The UW-La Crosse football team has a chance to go unbeaten in nonconference play for the third consecutive season when it makes its home debut at 1 p.m. Saturday against NAIA No. 20 Dickinson State.
Tribune beat reporter Colten Bartholomew gives a quick breakdown of NAIA No. 20 Dickinson St…
That’s a feat the program hasn’t seen since 1995-1997, which includes the national championship run of 1995 and the playoff berth of 1996. The current Eagles players were either toddlers or not even born yet in those years.
To do it, UW-L — 2-0 and ranked No. 23 in the d3football.com poll — will have to handle the speed the Blue Hawks possess on both sides of the ball.
“They have tremendous speed all over the place, from tailback to wide receiver, they have a ton of speed on the perimeter,” Eagles coach Mike Schmidt said.
Dickinson State (1-1) is coming off a loss at No. 10 Rocky Mountain College, and will rely on strong-armed quarterback Hayden Gibson to lead the way. At 6-foot-3 and 225 pounds, Gibson has the ability to stretch the field with deep throws.
Schmidt said he knows because of the defense his Eagles play — primarily man-to-man coverage — the Blue Hawks will likely test the secondary often with leading receiver Randy Ivey (11 catches, 230 yards, two TDs).
“We’ve got a huge challenge in our secondary. My guess is they throw it 50 times on us,” Schmidt said. “We’re going to have to defend and tackle in space.”
What may be more important to the UW-L defense, though, is how they cover running backs in the receiving game. Illinois Wesleyan’s small and shifty Bryce Dooley gained 10 yards per catch last week on swing routes and screens out of the backfield, to the tune of 120 yards. The Blue Hawks have the same kind of speed backs that can attack those spots.
UW-L sophomore linebacker Rusty Murphy — the team’s tackler and one of the players oftentimes responsible for covering backs on pass routes — said the defense has focused on closing those areas of the field quicker.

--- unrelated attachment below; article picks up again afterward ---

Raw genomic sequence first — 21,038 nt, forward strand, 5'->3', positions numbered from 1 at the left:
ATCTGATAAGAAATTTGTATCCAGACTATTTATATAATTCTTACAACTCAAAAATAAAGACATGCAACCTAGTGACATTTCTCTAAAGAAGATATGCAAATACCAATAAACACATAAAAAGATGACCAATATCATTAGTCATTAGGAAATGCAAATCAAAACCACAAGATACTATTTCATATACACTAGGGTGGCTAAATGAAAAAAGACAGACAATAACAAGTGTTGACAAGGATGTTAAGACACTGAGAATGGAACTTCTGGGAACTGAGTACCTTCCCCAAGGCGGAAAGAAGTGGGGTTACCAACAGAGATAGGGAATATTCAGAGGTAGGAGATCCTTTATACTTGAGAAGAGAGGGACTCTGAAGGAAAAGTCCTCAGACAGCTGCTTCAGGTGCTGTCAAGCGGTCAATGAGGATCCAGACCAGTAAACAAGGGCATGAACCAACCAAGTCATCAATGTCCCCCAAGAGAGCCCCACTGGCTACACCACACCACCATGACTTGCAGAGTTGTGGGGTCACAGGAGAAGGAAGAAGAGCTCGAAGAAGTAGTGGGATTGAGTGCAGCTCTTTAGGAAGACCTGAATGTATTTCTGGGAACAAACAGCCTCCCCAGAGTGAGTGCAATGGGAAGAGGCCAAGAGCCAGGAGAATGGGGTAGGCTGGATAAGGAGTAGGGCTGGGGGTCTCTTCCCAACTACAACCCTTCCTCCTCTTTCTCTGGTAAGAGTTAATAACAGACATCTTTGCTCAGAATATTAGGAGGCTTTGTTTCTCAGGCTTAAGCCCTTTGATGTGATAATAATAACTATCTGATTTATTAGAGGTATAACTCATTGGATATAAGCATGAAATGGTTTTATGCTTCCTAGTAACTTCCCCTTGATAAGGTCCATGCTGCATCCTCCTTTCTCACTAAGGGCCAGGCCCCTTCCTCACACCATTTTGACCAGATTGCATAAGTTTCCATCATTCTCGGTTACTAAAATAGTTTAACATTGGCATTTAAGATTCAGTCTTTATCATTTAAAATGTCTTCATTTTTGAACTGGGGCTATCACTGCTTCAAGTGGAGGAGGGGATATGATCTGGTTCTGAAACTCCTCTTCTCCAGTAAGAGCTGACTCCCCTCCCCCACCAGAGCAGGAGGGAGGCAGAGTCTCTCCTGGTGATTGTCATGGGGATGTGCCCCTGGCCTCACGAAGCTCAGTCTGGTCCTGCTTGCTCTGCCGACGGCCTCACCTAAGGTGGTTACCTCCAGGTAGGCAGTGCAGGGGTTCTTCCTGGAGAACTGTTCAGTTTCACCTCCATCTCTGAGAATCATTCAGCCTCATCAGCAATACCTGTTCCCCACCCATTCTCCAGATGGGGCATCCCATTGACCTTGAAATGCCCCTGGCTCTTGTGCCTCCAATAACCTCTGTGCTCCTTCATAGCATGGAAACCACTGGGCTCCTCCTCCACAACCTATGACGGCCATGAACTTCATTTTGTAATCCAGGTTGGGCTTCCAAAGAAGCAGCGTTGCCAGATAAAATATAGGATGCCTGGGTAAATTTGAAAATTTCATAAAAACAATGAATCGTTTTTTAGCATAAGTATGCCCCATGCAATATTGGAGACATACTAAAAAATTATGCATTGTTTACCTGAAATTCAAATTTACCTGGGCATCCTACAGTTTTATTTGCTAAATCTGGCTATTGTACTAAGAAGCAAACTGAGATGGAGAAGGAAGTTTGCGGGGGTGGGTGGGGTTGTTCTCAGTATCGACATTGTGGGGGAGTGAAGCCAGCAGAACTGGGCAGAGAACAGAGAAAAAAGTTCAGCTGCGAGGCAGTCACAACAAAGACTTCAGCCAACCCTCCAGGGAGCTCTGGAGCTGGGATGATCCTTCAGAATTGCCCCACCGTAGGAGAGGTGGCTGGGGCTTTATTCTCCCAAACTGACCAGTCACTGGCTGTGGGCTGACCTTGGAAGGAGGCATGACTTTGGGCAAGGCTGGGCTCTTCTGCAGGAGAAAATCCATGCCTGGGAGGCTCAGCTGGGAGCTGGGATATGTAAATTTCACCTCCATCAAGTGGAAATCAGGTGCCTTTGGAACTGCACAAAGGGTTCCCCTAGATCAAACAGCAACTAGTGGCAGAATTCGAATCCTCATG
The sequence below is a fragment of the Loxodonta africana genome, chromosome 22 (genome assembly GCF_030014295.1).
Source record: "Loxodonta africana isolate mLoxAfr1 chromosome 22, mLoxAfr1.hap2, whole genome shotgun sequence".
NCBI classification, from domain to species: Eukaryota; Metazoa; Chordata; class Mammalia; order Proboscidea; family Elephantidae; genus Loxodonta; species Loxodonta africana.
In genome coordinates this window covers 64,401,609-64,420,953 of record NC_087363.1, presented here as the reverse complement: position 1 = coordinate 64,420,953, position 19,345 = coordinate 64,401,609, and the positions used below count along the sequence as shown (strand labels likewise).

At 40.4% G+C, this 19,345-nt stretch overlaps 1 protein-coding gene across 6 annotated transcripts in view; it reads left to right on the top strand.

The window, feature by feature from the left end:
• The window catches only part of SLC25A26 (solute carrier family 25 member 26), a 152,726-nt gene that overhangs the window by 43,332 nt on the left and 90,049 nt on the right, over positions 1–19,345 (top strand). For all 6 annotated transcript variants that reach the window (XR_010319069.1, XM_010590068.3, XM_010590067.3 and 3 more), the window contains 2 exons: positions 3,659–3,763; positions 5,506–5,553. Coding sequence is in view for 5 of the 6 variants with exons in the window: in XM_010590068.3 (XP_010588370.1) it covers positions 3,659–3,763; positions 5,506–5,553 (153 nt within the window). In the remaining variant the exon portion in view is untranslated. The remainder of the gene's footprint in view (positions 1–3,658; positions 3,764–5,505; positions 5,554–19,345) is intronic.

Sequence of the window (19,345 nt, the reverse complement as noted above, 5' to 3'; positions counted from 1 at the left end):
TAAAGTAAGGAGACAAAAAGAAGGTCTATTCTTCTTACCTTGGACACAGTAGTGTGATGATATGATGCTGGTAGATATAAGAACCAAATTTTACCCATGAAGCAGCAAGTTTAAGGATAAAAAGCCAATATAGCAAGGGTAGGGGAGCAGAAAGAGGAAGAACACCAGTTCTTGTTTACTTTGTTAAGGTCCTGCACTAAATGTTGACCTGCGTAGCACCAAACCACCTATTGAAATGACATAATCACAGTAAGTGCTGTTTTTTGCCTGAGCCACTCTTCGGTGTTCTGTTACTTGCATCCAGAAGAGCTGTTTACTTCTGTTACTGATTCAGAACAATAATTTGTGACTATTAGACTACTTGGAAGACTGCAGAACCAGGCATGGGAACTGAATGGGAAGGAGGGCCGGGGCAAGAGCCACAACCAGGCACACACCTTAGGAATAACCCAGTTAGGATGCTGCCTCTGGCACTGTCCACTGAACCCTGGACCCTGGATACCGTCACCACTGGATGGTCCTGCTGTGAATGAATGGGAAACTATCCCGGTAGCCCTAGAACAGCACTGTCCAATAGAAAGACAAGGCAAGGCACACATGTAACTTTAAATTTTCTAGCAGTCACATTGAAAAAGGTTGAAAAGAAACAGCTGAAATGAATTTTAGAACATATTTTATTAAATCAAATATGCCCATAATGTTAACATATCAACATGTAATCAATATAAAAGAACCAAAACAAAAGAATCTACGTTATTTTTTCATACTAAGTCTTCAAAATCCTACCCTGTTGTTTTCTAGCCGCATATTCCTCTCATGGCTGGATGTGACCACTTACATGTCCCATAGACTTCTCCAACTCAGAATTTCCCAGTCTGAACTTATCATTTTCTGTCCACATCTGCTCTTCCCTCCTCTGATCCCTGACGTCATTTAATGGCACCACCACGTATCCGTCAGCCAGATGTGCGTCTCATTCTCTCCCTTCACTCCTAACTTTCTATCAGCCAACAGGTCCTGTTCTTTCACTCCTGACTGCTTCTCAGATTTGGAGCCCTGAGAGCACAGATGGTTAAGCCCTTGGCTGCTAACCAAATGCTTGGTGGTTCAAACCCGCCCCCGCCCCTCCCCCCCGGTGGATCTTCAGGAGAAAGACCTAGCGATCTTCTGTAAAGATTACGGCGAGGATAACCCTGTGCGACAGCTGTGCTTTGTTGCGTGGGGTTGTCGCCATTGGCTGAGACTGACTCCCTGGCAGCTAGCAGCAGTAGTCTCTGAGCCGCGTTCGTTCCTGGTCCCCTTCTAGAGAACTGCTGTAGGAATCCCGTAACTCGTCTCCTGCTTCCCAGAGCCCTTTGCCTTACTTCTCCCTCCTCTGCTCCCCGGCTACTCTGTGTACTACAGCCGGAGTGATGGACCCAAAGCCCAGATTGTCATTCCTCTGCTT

“We hadn’t seen it all that much with our offense or Luther to that point, so we’ve been repping it out,” Murphy said. “This quarterback likes to stick in the pocket more than last week’s, and that’s what we like to see as a D-line and linebackers.
“I’m excited to see what we can do.”
When UW-L has the ball, a key will be finding a way to account for linebacker Daniel Moreno. Moreno, a junior college transfer from California, has 25 tackles on the season. The Blue Hawks’ defense is predicated on keeping Moreno free to run sideline to sideline and make plays.
It’ll be up to the Eagles’ interior lineman, like senior center Bradley Schultz, to get movement along the line and get to Moreno and his teammates at the second level to create running lanes. That’s easier said than done with defensive linemen like Jeremy Poyer (6-4, 305), but Schultz said he’s confident the line can stick to its fundamentals.
“They’re a very talented group, but what’s important for us is to think about what we’ve been doing this whole time,” Schultz said.
“Our technique, what coach (Andrew) McGlenn tells us, we know that works. So if we stick with that and not try to do our own thing, we’ll be just fine.”
La Crosse has done a good job so far rotating running backs and those players gaining yards and falling forward, as the team has gained 182 rushing yards per game thus far. But if Poyer and Moreno are as disruptive as they have been in the first two weeks, that might be tough.
Schmidt again emphasized the importance of his team being able to adjust on the fly Saturday, as a lack of experience against Dickinson State or common opponents make game planning more difficult.
“It’s kind of strange where we don’t know much about these guys. New offensive and defensive coordinators over there,” Schmidt said. “But you can tell what they want their identity to be. So you can’t necessarily pick up on too many tendencies, but you know what they want to be, so you play you base stuff in ways to cover that.”